Charlotte Edwards has spoken of her “disappointment” after England surrendered the Ashes on Friday with a 20-run defeat by Australia in the T20 at Hove, but remained adamant that she will stay on as captain.
“I’m bitterly disappointed in the manner that we lost,” she conceded, confirming that it was probably her “most disappointing moment” as England captain. While Edwards, visibly exhausted, stated she will remain as skipper – “this is not the time to walk away from English cricket” – the inquest has already begun.
There have been glimpses of that potential intermittently during the series but Australia, in strength and in depth, were better cricketers. A malaise wider than a failure to perform on the day has been brewing under the top tier of England cricket for some years.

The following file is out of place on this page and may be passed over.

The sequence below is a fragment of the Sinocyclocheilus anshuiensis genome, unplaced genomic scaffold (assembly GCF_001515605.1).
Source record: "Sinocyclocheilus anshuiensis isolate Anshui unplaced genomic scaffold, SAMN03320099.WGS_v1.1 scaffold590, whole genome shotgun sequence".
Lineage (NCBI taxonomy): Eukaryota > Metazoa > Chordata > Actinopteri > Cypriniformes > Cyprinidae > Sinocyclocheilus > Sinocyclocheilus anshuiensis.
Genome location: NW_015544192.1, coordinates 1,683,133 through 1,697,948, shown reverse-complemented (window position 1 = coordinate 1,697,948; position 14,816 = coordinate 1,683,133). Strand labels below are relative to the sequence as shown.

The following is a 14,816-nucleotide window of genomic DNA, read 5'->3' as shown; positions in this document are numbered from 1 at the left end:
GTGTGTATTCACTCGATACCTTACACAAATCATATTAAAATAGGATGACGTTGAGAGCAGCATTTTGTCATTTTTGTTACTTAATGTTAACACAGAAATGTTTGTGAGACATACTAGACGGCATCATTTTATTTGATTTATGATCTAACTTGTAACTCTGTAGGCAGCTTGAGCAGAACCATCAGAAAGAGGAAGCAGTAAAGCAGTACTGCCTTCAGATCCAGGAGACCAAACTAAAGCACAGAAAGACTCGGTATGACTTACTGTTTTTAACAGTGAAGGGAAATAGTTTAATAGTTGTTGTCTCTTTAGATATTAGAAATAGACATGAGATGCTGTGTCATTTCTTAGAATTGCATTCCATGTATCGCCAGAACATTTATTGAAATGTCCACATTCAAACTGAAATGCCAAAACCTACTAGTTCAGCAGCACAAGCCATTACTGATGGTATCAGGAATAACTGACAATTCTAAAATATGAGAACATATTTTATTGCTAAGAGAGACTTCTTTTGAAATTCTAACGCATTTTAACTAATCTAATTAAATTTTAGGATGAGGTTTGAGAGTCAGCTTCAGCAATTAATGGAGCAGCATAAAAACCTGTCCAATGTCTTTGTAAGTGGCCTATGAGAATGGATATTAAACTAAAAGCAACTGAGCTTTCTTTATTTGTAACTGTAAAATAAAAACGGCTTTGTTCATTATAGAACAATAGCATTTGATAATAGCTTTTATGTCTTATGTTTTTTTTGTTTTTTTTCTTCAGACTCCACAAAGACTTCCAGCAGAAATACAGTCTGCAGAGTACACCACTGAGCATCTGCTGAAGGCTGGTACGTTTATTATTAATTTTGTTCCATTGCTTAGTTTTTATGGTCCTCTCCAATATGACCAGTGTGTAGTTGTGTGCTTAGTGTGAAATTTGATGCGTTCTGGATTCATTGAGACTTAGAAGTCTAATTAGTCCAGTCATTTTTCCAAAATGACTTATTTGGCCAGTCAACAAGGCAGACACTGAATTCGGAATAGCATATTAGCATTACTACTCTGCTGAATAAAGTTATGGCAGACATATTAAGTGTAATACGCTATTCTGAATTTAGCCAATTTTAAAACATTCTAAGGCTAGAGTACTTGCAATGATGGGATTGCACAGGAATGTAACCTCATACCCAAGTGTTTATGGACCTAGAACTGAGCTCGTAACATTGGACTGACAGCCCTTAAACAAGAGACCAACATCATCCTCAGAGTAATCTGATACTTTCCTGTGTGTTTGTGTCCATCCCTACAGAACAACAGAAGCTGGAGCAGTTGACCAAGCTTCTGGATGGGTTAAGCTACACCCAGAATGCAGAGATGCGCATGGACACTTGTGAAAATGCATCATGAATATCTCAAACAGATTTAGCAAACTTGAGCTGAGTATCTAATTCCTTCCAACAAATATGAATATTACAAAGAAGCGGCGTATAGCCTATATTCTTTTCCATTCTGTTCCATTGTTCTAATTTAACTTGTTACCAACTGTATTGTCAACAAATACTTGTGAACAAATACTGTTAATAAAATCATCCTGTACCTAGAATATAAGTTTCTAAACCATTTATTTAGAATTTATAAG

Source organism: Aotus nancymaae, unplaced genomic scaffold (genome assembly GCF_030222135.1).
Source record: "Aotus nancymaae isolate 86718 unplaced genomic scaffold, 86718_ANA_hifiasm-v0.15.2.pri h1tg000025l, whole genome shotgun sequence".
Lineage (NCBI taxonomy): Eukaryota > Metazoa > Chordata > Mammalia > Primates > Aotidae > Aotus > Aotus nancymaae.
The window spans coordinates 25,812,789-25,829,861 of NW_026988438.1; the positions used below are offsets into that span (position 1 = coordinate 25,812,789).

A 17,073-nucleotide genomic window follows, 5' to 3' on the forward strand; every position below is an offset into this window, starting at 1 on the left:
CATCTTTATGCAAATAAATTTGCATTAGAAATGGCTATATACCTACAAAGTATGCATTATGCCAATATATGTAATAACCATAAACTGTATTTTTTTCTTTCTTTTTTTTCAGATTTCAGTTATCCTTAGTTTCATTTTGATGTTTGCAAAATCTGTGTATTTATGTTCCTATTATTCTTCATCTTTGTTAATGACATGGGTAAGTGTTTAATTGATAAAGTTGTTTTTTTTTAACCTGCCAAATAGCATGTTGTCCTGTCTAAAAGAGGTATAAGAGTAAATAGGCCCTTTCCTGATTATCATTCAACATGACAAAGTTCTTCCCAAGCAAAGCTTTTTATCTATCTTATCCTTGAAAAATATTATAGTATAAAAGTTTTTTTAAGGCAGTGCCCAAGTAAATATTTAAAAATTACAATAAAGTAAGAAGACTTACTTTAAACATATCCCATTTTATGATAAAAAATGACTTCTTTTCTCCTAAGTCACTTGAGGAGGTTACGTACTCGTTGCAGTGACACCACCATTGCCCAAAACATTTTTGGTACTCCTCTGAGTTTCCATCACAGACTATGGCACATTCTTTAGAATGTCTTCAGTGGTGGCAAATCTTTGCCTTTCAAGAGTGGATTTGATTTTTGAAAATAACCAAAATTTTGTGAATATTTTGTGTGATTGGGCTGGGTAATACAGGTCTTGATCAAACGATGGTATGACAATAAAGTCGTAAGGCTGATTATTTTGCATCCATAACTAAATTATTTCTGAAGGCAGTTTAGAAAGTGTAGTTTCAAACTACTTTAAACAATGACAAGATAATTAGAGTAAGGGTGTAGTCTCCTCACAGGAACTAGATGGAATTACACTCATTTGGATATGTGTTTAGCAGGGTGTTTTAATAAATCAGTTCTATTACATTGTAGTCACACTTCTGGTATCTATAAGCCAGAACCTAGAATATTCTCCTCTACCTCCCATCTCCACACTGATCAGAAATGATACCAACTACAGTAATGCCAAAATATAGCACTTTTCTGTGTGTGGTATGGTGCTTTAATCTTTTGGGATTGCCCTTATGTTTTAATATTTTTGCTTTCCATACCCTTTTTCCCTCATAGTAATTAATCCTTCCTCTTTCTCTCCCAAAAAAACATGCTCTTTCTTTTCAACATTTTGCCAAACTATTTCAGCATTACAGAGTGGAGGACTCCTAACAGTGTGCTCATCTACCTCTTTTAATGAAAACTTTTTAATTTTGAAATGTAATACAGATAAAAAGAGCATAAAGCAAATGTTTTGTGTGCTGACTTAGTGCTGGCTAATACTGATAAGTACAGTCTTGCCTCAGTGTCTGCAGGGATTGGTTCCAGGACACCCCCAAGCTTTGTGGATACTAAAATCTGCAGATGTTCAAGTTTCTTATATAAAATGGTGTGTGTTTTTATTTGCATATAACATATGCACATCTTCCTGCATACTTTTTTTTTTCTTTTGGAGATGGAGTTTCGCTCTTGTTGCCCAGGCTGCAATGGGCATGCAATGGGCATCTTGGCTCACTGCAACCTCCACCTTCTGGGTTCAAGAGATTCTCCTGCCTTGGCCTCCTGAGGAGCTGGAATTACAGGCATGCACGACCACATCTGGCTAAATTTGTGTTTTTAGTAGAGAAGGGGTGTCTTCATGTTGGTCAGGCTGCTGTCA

An inferior domestic set-up, a constrained coaching mind-set and an unwillingness to step away from the status-quo mean that Australia, bar something extraordinary, will likely dominate women’s cricket for the foreseeable future.
To acknowledge is the first step to overcoming the shortcomings. A remodelling of the domestic structure with the introduction of a new Super League and the suggestion that a change in players, coaching, management and administration is not out of the question, mean that England, who have seen record-breaking attendances and coverage in this series, may once again be on the verge of something new.Reuse content